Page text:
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Barr Doesn't Expect Russia Probe To Lead To Criminal Investigation Of Obama Or Biden

U.S. Attorney General William Barr, here at a White House briefing in March, appointed a U.S. attorney in 2019 to look into the origins of the Russia probe.
Jabin Botsford
The Washington Post via Getty Images
U.S. Attorney General William Barr, here at a White House briefing in March, appointed a U.S. attorney in 2019 to look into the origins of the Russia probe.

Updated at 4:48 p.m. ET

U.S. Attorney General William Barr told reporters Monday he does not expect a Justice Department probe examining the origins of the inquiry into Russian election interference will result in criminal investigations into either former President Barack Obama or his vice president, Joe Biden.

A year ago, Barr tasked John Durham, the U.S. attorney for Connecticut, with investigating the origins of the Russia probe. The review, which was upgraded to a formal criminal investigation later in 2019, seeks to determine whether there was impropriety in the FBI's investigation into whether Donald Trump's campaign colluded with Russia to influence the 2016 White House race in Trump's favor.

"Under the longstanding standards of the department, criminal charges are appropriate only when we have enough evidence to prove each element of a crime beyond a reasonable doubt. That is the standard we're applying," Barr said in response to a question about whether the department would investigate Obama and Biden.

"There's a difference between an abuse of power and a federal crime. Not every abuse of power — no matter how outrageous — is necessarily a federal crime," Barr said at an unrelated news conference to discuss last year's shooting at a U.S. military base in Pensacola, Fla. "Now, as to President Obama and Vice President Biden, whatever their level of involvement, based on the information I have today, I don't expect Mr. Durham's work will lead to a criminal investigation of either man. Our concern over potential criminality is focused on others."

Barr said the investigation into the underpinnings of the Russia investigation will not be a "tit-for-tat exercise." When asked if the Justice Department would investigate Obama or Biden — President Trump's political rivals — Barr said the department would not be used for "partisan political ends."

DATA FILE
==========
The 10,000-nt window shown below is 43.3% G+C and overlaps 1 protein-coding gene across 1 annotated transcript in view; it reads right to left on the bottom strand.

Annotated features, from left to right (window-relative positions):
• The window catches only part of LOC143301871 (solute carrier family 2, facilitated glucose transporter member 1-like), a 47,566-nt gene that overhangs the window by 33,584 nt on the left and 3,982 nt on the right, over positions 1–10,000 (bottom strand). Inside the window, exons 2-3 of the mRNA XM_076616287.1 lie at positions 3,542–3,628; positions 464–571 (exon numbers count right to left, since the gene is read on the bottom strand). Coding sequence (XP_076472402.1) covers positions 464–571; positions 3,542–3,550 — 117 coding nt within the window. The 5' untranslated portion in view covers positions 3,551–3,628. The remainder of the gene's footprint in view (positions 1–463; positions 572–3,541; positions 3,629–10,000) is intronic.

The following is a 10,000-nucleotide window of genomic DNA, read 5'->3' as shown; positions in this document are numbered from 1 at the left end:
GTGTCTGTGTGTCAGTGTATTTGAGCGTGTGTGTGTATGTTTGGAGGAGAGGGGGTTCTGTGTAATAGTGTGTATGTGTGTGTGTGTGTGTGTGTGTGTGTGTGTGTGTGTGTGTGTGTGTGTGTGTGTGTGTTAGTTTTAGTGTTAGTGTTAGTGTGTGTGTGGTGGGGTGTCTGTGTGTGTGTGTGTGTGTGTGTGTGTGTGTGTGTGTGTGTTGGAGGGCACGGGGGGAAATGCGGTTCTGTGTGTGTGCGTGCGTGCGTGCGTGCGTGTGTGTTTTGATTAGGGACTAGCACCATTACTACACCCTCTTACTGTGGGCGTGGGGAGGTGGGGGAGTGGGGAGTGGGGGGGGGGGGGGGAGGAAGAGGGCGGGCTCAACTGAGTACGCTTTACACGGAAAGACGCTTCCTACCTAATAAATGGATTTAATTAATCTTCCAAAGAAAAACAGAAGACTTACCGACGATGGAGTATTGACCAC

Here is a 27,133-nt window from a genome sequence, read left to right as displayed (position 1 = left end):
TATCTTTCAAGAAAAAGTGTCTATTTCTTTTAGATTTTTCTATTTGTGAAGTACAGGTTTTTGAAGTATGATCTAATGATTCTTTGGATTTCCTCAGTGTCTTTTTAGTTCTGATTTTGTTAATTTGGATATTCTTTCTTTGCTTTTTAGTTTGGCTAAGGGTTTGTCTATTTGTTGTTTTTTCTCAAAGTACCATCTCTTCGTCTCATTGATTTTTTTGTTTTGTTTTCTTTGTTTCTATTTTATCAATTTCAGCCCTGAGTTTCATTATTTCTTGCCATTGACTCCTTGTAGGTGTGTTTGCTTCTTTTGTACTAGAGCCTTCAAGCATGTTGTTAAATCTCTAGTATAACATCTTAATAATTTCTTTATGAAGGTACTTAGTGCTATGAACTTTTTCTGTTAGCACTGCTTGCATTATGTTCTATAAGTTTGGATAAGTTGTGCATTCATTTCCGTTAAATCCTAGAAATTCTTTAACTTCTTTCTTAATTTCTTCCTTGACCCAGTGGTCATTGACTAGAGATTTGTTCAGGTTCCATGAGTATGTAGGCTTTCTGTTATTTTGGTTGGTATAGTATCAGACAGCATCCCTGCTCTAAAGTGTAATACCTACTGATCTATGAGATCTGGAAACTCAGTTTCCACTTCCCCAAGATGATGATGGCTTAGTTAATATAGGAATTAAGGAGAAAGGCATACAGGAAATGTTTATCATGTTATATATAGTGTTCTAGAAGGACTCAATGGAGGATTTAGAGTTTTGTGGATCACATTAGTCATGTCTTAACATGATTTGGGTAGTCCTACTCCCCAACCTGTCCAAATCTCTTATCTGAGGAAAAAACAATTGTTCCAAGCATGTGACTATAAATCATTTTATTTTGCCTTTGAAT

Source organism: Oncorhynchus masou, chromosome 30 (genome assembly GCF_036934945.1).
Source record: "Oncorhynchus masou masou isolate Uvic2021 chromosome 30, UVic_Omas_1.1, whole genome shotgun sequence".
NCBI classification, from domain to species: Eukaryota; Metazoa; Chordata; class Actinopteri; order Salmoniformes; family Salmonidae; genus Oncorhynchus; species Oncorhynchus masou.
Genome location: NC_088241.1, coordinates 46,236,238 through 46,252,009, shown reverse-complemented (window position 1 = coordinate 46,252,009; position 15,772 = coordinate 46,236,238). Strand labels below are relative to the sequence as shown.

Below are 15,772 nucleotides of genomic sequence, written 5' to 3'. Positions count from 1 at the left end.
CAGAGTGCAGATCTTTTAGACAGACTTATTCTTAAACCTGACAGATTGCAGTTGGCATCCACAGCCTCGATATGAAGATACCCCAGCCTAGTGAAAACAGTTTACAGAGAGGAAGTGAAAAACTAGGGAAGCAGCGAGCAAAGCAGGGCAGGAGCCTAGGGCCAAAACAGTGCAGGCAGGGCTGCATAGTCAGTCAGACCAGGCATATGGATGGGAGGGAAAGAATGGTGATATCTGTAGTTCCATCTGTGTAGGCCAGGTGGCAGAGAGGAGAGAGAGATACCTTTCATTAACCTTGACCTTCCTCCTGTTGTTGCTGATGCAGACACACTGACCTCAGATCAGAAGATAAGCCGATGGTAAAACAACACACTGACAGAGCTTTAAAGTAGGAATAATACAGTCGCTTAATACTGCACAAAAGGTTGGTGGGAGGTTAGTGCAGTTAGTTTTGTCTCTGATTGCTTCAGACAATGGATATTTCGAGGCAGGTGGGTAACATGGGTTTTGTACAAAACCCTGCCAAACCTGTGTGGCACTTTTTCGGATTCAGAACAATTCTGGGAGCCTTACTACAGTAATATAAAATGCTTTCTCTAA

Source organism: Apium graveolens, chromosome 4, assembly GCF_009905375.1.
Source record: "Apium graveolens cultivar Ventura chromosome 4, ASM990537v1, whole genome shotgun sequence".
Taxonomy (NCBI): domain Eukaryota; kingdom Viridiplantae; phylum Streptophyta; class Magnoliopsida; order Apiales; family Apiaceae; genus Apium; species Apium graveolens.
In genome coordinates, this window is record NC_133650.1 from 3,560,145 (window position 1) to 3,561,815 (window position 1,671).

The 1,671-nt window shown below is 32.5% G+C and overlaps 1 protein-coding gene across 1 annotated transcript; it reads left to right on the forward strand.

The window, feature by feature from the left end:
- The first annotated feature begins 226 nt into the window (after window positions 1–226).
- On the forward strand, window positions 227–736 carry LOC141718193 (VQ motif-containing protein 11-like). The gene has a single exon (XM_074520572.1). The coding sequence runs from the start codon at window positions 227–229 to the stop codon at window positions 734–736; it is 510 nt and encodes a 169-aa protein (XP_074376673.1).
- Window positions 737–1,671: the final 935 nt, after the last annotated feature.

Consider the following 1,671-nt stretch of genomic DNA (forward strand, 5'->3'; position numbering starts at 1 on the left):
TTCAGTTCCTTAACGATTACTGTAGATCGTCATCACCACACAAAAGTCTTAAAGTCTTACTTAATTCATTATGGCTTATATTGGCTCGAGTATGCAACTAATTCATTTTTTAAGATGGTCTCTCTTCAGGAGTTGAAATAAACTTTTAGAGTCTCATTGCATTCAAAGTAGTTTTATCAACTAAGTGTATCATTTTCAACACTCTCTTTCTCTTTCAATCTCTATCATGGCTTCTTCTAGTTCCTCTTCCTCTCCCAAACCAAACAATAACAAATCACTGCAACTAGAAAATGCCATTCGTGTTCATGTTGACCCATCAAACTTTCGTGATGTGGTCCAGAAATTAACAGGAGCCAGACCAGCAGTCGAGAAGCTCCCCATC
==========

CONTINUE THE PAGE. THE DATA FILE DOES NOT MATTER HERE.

Speaking at the White House later Monday, Trump said he "was surprised" by his attorney general's remarks about possible investigations into Obama and Biden.

"I have no doubt they were involved," Trump said. He added that he relies on Barr, whom he called an "honorable man."

The attorney general's comments come as Trump has promoted a conspiracy theory he has dubbed "Obamagate" in which he and his allies push the unfounded allegation that toward the end of his presidency, Obama engaged in various crimes to thwart Trump's political success, including spying on the Republican's campaign and wiretapping him.

Trump recently expanded the claim to imply that the Obama administration, through some malpractice, had set up former Trump national security adviser Michael Flynn.

Flynn admitted to lying to the FBI about conversations he had had with Russia's then-ambassador to the United States during the probe into Russia's interference in the 2016 presidential election. Despite this admission, the Justice Department earlier this month was looking to drop the charges against the former Army lieutenant general.

Trump and his allies have pounced on the recent disclosure that Biden, the presumptive Democratic presidential nominee, was among a group of Obama administration officials who may have sought to "unmask" Flynnwhen they saw that an unnamed official was in contact with the Russian envoy. It later emerged that the official was Flynn.

U.S. intelligence agencies get thousands of unmasking requestsevery year, and the Biden campaign has said the effort to tie him to impropriety regarding Flynn is just a political stunt to try to distract Americans from Trump's failed leadership during the coronavirus pandemic.

With reporting by NPR's Franco Ordoñez

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Alana Wise joined WAMU in September 2018 as the 2018-2020 Audion Reporting Fellow for Guns & America. Selected as one of 10 recipients nationwide of the Audion Reporting Fellowship, Alana works in the WAMU newsroom as part of a national reporting project and is spending two years focusing on the impact of guns in the Washington region.
Alana Wise
Alana Wise is a politics reporter on the Washington desk at NPR.